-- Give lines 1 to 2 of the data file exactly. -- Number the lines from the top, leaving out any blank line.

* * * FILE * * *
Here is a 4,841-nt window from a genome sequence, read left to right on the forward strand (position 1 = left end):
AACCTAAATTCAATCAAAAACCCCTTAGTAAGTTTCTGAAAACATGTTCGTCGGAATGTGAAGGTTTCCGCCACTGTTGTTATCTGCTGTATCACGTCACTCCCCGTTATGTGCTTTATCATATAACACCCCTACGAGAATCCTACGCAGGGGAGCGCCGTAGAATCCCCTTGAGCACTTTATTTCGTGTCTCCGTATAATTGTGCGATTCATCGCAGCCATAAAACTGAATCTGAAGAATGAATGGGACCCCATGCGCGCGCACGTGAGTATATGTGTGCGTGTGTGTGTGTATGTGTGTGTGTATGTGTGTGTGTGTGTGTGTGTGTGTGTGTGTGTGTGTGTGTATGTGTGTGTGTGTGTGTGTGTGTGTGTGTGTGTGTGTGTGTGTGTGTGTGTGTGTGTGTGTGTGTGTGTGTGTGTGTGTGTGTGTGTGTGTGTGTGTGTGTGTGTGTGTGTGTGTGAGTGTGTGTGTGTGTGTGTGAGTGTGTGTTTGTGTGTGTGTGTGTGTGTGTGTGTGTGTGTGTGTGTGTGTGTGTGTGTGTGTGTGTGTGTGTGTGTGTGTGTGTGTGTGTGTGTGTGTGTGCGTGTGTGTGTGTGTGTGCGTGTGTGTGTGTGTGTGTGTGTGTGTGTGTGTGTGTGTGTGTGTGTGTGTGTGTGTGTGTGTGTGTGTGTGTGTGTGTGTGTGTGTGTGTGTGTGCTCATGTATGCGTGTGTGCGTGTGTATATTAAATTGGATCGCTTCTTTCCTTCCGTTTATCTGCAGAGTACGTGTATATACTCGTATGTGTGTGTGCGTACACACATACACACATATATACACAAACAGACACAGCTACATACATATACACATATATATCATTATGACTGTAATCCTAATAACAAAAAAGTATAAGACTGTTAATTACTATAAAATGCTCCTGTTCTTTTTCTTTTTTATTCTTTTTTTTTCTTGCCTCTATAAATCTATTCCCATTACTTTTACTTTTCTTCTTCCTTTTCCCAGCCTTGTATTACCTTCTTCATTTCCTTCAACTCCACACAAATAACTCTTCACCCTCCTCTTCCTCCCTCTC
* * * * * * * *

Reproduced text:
Here is a 4,841-nt window from a genome sequence, read left to right on the forward strand (position 1 = left end):
AACCTAAATTCAATCAAAAACCCCTTAGTAAGTTTCTGAAAACATGTTCGTCGGAATGTGAAGGTTTCCGCCACTGTTGTTATCTGCTGTATCACGTCACTCCCCGTTATGTGCTTTATCATATAACACCCCTACGAGAATCCTACGCAGGGGAGCGCCGTAGAATCCCCTTGAGCACTTTATTTCGTGTCTCCGTATAATTGTGCGATTCATCGCAGCCATAAAACTGAATCTGAAGAATGAATGGGACCCCATGCGCGCGCACGTGAGTATATGTGTGCGTGTGTGTGTGTATGTGTGTGTGTATGTGTGTGTGTGTGTGTGTGTGTGTGTGTGTGTGTGTGTGTATGTGTGTGTGTGTGTGTGTGTGTGTGTGTGTGTGTGTGTGTGTGTGTGTGTGTGTGTGTGTGTGTGTGTGTGTGTGTGTGTGTGTGTGTGTGTGTGTGTGTGTGTGTGTGTGTGTGAGTGTGTGTGTGTGTGTGTGAGTGTGTGTTTGTGTGTGTGTGTGTGTGTGTGTGTGTGTGTGTGTGTGTGTGTGTGTGTGTGTGTGTGTGTGTGTGTGTGTGTGTGTGTGTGTGTGTGTGTGCGTGTGTGTGTGTGTGTGCGTGTGTGTGTGTGTGTGTGTGTGTGTGTGTGTGTGTGTGTGTGTGTGTGTGTGTGTGTGTGTGTGTGTGTGTGTGTGTGTGTGTGTGTGTGTGTGCTCATGTATGCGTGTGTGCGTGTGTATATTAAATTGGATCGCTTCTTTCCTTCCGTTTATCTGCAGAGTACGTGTATATACTCGTATGTGTGTGTGCGTACACACATACACACATATATACACAAACAGACACAGCTACATACATATACACATATATATCATTATGACTGTAATCCTAATAACAAAAAAGTATAAGACTGTTAATTACTATAAAATGCTCCTGTTCTTTTTCTTTTTTATTCTTTTTTTTTCTTGCCTCTATAAATCTATTCCCATTACTTTTACTTTTCTTCTTCCTTTTCCCAGCCTTGTATTACCTTCTTCATTTCCTTCAACTCCACACAAATAACTCTTCACCCTCCTCTTCCTCCCTCTC